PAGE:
For acid indigestion, millions of Americans find relief in the antacids they keep in their medicine cabinets. But a Kaiser Permanente study released Tuesday provides a new reason to feel heartburn.
Kaiser researchers have linked long-term use of a popular type of antacid medication to vitamin B-12 deficiency, a condition that when left untreated can increase the risk of dementia, nerve damage, anemia and other potentially serious medical problems.
The study, the first large-scale look at indigestion relief medication, was published online Tuesday in the Journal of the American Medical Association.
It found study participants who took a class of drugs known as proton pump inhibitors – sold under brand names such as Prilosec, Prevacid and Nexium – for more than two years had a 65 percent increased risk of B-12 deficiency.
“It’s not that people should stop the medication,” said Dr. Douglas Corley, a Kaiser gastroenterologist and the senior researcher on the study. “It raises the question of whether they should check with their physician to be screened for this vitamin deficiency.”
Proton pump inhibitors are among the most commonly prescribed medications in the United States, accounting for more than 100 million prescriptions a year and about $14 billion in sales. While many are available by prescription only, some of these drugs, including Prilosec and Prevacid, are sold over the counter at lower doses.
The drugs, which became popular in the 1990s, are commonly used to treat heartburn, stomach acid reflux disease and gastric ulcers. They are typically recommended for short-term use – up to eight weeks – but some people take the drugs for years.
Alfred Dobrow, 64, a retired ophthalmologist, has taken these antacid medications, mainly Prilosec, for 15 years to treat his acid reflux, a problem that affects as many as 4 in 10 Americans. He said the new class of drug changed his life because antacids like Rolaids and Tums didn’t work.
The San Francisco resident said he’s not seriously worried about developing B-12 deficiency because he takes a multivitamin with more than the recommended dose of B-12. But he’s concerned about the widespread use of the drugs, especially among people who are not being monitored by a physician.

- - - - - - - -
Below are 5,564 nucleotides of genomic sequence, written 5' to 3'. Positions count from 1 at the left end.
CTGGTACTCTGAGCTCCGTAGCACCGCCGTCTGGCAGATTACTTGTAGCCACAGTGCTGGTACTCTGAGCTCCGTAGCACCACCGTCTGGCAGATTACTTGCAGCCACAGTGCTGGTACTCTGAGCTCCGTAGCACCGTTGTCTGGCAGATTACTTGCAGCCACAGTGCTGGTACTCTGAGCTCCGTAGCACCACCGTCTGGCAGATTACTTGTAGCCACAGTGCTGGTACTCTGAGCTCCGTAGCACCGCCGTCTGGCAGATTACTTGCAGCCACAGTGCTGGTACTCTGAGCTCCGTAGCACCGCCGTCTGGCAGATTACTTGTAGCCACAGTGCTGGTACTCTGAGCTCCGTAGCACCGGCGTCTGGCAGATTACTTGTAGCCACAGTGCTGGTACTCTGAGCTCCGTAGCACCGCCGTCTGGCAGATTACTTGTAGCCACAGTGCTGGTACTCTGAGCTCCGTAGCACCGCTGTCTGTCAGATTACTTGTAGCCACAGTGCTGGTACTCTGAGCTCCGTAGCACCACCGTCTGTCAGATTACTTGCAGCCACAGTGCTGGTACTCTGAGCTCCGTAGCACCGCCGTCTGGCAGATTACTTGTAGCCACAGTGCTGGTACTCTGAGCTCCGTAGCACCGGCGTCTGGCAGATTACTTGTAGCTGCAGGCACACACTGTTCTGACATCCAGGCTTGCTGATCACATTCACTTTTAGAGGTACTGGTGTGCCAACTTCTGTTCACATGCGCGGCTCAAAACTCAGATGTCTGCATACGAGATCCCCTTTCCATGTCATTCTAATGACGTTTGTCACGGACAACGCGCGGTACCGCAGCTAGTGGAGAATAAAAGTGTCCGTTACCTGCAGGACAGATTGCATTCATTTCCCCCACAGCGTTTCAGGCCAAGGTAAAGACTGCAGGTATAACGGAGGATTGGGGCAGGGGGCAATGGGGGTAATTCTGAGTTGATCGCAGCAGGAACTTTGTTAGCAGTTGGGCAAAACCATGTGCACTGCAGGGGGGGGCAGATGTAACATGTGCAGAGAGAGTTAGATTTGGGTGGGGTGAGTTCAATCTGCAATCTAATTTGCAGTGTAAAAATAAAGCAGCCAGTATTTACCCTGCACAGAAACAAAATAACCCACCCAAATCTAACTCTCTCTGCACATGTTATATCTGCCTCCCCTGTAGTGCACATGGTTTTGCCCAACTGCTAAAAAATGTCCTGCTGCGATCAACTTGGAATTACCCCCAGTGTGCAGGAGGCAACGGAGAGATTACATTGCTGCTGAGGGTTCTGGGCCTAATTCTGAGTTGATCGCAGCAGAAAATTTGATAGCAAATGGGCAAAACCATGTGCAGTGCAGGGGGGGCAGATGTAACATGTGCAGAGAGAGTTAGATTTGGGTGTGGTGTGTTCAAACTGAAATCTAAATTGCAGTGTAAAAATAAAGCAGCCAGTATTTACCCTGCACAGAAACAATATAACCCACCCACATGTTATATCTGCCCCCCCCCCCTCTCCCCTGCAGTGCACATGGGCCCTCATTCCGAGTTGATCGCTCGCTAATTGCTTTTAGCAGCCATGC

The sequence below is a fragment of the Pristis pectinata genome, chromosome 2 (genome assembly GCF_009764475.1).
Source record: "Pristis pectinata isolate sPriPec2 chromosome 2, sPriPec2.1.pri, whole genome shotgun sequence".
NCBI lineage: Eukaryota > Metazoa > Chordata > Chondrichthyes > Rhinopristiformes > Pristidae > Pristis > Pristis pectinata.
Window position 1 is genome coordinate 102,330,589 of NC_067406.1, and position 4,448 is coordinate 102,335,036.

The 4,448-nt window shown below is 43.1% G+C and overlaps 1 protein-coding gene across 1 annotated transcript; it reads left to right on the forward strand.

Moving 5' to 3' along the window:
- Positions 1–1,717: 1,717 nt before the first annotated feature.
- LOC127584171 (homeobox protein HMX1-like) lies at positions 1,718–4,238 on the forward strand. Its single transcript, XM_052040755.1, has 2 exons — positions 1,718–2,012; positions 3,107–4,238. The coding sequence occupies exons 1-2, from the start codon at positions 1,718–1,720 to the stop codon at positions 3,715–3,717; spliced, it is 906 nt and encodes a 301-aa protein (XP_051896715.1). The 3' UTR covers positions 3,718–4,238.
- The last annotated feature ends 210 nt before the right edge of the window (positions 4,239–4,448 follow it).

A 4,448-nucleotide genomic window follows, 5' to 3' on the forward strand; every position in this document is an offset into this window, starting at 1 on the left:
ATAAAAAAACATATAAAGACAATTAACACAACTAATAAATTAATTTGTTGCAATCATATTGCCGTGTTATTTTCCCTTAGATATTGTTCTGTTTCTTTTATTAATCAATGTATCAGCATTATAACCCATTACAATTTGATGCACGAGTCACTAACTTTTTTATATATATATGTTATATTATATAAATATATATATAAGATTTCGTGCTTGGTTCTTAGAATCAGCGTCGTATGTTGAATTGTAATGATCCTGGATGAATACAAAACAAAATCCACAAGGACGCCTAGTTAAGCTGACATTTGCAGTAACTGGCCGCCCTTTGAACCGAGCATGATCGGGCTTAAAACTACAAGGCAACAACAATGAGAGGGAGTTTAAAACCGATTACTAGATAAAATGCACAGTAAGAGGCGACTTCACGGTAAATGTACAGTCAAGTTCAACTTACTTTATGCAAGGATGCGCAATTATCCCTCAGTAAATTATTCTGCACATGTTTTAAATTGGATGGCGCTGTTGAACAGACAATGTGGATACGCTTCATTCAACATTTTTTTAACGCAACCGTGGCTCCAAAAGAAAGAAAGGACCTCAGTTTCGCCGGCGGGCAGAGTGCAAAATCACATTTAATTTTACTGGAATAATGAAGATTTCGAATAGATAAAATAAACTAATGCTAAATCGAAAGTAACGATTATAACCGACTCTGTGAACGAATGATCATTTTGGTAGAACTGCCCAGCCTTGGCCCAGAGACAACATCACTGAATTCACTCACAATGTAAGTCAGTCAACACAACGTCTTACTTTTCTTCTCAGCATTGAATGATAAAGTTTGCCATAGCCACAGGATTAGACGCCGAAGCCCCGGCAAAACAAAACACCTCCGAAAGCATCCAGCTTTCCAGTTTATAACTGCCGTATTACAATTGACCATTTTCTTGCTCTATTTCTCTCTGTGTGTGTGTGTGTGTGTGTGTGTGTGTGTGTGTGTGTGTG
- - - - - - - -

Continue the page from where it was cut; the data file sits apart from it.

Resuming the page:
“Now you can go to Costco and get a barrelful of them for almost nothing,” he said. The widespread access may falsely reassure people that the drugs are completely benign, he added.
In fact, the acid suppressants have been linked in past research to increased risk in food-borne infections and bone fractures because these drugs make it difficult to absorb certain nutrients, Corley said.
Unlike chewable antacids like Tums, which work to neutralize stomach acid after it has already formed, these drugs go after the source. They shut down the cells in the stomach responsible for producing acid so they can no longer do their job.
“But the same cell that makes stomach acid also makes a little protein that helps vitamin B-12 be absorbed,” said Corley, explaining how vitamin B-12 would be considered an unintentional casualty in the process.
While a few smaller studies on older patients demonstrated the B-12 connection, the Kaiser researchers reviewed the records of nearly 26,000 adult patients diagnosed with vitamin B-12 deficiency at Kaiser hospitals in Northern California between January 1997 and June 2011.
They compared those records with those of about 184,200 patients without the deficiency and found B-12 deficiency significantly more common in patients who took the acid-suppressing medications for at least two years. Twelve percent of the patients who took the drugs were vitamin-deficient, compared with 7.2 percent of the patients who didn’t.
Several manufacturers of the drugs did not respond to requests to comment or declined to comment on the study.
Dr. Keith Obstein, a gastroenterologist at Vanderbilt University Medical Center in Nashville and a committee member of the American College of Gastroenterology, said the study gives physicians another potential side effect to discuss with their patients.
Obstein said he routinely checks his patients’ B-12 levels, and he said doctors generally try to limit the length and dose of the drugs. But some patients need to be on them long term.
“Without it, they have horrible symptoms that really affect their daily lives,” he said. “If this medication can help them have a more manageable and a better quality of life, then it’s worthwhile.”
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